The Explanatory Note to Contract 25 highlights the reasons why a data owner/supplier would prefer to license, rather than sell, data in order to protect its copyright interests in and control use of the data. A data purchaser on the other hand, would prefer to buy data outright if at all possible, especially where data is its main asset and distributing data its main business activity.
In Contract 26, the database owner is purchasing data for the purposes of creating and refreshing a database which is subscribed to by end-users. The database owner may either provide the data to end-users in the form in which it is supplied (i.e. “raw” data) or as part of a larger “added value” service to its end-user subscriber customers, the latter being the example in this Contract.
The data can be supplied by the data supplier to the database owner in any number of ways: transmitted, downloaded, access providedor any other form of communication. Whatever the mode of delivery the importance rests in its completeness, accuracy and reliability. If the data does not arrive, is delayed, is incomplete or is inaccurate, potentially every subscriber to the database can be affected. Accordingly it is prudent for the database owner not only to have effective support services from the data supplier specifying response times and priority levels for “fixes” but also to have a liquidated damages clause covering non-delivery, lateness of delivery and stringent liability provisions for inaccuracy of data.
In addition to the quality and timely delivery of data, the next most important factor for a database owner is consistency, especially if the database owner is using the data within added value services. For example, if the database owner has had a specific software program written to receive the data, to reformat it into a particular layout (e.g. creating graphs or charts from numeric data) and then to “locate” it into a particular part of the database which provides a specific service to, perhaps, a specific sector of subscribers who are only able to access that particular part of the database, then any change the data supplier may make to the method of delivery (e.g. transmission/download/data feed which cannot be read by the software program) or to the format (e.g. instead of being supplied with a particular numerical layout, the data is supplied in graphic format), may well require the database owner to adapt any software used in its processing. This will result, not only in additional expense to the database owner, but also delay in the availability of that data and indeed, the service in which it is to be incorporated to subscribers. Therefore any changes which the data supplier is proposing to make must be notified in good time to the database owner to allow the database owner to modify or adapt its software or method of processing the data.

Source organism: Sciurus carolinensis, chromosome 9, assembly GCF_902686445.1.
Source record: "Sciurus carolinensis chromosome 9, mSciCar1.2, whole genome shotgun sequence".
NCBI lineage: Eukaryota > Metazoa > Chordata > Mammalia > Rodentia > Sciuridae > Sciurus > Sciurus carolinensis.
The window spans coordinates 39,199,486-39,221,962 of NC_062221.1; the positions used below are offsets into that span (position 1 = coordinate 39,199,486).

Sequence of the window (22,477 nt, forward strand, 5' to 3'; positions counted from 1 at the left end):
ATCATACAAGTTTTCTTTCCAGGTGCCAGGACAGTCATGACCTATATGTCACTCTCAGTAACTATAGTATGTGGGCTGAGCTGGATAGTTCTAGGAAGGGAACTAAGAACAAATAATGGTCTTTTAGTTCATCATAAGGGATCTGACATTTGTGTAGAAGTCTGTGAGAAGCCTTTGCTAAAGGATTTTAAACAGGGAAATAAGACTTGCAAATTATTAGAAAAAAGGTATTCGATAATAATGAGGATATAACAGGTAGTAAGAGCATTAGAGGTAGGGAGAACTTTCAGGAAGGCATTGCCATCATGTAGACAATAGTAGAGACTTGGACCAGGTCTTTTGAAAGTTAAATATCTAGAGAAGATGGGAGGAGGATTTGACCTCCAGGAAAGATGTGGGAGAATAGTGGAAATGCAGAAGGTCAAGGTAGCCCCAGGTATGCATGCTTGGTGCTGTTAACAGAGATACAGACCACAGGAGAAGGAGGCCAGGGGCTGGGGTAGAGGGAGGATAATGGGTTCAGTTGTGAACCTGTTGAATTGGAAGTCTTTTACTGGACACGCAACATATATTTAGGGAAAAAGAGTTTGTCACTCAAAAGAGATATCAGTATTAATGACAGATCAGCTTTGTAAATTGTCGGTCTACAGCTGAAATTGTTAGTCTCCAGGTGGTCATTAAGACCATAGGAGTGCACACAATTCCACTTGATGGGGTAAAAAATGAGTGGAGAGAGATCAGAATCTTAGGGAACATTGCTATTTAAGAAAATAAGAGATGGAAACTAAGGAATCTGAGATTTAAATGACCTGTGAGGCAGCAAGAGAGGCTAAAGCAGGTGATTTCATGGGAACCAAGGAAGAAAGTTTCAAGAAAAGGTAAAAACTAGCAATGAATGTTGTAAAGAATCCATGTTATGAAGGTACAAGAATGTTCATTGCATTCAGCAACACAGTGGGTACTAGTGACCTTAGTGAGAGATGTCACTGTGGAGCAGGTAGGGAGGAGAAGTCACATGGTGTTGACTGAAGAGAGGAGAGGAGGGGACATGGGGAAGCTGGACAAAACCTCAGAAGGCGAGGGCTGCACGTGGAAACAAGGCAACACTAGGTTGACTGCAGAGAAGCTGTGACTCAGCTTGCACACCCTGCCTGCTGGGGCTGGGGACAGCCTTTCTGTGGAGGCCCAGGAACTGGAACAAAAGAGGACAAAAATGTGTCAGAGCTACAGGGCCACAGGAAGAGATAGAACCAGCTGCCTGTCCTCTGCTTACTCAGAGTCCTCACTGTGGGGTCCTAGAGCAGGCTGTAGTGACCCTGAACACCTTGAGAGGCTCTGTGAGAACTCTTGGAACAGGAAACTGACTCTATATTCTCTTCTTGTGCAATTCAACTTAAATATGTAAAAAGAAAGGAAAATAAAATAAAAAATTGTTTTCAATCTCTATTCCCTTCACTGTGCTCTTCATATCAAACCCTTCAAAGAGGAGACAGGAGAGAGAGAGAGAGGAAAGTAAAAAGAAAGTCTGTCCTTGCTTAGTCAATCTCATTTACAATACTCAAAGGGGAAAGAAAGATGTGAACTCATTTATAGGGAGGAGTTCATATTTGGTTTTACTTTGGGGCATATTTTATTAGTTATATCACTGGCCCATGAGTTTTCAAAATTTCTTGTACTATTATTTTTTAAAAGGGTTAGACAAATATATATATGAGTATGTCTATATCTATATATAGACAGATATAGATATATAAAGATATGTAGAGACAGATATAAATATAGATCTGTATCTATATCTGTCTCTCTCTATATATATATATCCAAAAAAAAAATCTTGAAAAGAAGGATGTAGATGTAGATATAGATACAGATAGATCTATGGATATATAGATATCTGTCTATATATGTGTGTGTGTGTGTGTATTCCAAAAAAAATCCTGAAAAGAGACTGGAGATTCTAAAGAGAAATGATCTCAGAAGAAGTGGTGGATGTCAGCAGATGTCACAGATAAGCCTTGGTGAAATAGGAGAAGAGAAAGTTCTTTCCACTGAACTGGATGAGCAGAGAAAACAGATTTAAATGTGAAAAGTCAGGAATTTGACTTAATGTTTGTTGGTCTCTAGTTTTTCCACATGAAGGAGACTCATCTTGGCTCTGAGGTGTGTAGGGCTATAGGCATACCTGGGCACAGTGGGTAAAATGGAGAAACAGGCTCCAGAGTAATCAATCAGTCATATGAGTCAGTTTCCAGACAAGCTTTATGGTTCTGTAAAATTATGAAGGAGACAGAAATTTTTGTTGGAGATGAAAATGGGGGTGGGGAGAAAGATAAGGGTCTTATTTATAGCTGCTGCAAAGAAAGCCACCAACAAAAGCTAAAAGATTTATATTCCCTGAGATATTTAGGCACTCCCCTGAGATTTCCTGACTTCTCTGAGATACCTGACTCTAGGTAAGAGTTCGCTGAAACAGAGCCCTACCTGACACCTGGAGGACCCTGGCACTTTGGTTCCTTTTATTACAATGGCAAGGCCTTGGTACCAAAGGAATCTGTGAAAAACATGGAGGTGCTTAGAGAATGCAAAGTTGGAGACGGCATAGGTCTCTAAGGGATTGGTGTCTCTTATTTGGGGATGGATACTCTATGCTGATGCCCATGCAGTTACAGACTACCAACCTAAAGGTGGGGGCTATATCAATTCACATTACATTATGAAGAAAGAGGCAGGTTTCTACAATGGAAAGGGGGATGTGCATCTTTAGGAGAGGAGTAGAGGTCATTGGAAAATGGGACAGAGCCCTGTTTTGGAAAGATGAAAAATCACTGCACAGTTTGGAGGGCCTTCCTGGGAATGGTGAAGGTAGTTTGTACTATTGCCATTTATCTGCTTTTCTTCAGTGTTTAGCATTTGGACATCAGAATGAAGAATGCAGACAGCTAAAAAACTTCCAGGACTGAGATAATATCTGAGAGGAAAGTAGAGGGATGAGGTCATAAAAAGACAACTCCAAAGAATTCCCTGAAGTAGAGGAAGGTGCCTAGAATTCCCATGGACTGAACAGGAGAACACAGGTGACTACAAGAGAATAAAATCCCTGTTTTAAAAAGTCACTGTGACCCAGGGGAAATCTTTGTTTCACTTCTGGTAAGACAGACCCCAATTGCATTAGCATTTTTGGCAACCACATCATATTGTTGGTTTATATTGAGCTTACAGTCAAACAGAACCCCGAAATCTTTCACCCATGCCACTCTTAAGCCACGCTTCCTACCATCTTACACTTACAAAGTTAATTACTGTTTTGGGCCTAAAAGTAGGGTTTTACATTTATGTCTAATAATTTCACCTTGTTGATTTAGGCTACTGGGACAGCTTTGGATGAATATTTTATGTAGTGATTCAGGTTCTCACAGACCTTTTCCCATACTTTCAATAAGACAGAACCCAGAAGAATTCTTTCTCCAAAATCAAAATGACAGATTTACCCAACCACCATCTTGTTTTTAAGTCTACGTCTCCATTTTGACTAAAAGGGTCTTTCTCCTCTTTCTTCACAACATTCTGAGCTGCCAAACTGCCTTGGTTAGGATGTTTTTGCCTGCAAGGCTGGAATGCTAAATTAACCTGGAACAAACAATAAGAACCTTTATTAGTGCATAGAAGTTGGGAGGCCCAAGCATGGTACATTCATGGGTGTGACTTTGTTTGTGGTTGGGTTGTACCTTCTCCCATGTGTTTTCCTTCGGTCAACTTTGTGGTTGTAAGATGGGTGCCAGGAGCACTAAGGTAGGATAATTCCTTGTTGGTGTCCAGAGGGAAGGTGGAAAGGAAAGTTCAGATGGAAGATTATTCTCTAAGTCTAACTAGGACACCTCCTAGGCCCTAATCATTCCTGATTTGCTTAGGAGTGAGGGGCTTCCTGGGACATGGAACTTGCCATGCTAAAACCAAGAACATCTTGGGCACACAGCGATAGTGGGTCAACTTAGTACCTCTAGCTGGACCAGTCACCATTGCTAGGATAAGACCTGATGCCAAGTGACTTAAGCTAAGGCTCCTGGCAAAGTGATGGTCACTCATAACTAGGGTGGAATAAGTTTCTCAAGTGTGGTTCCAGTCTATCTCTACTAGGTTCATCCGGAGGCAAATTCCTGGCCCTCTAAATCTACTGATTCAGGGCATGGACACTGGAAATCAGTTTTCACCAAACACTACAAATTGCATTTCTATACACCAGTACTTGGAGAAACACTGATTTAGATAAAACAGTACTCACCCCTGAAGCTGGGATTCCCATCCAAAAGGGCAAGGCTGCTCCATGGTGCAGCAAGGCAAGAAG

Where the database owner obtains data from many sources whether by purchase or license, it is important to protect its database rights in the selection and arrangement of the database as a compilation (see Commentary for database rights). Also, if the database owner re-works, re-formats or otherwise modifies the original source data into a new dataset, for example, where the average is taken between two sources of financial data) then the resultant new value can be the copyright of the database owner (if original). Thus, the database owner can own copyright as well as database rights.
Each subscriber to the database should also be made aware of the proprietary nature of the information being accessed, therefore, similar copyright and database provisions should also be included in the end-user/subscriber agreement. (See Contract 27) and in the data itself (see Contract 50).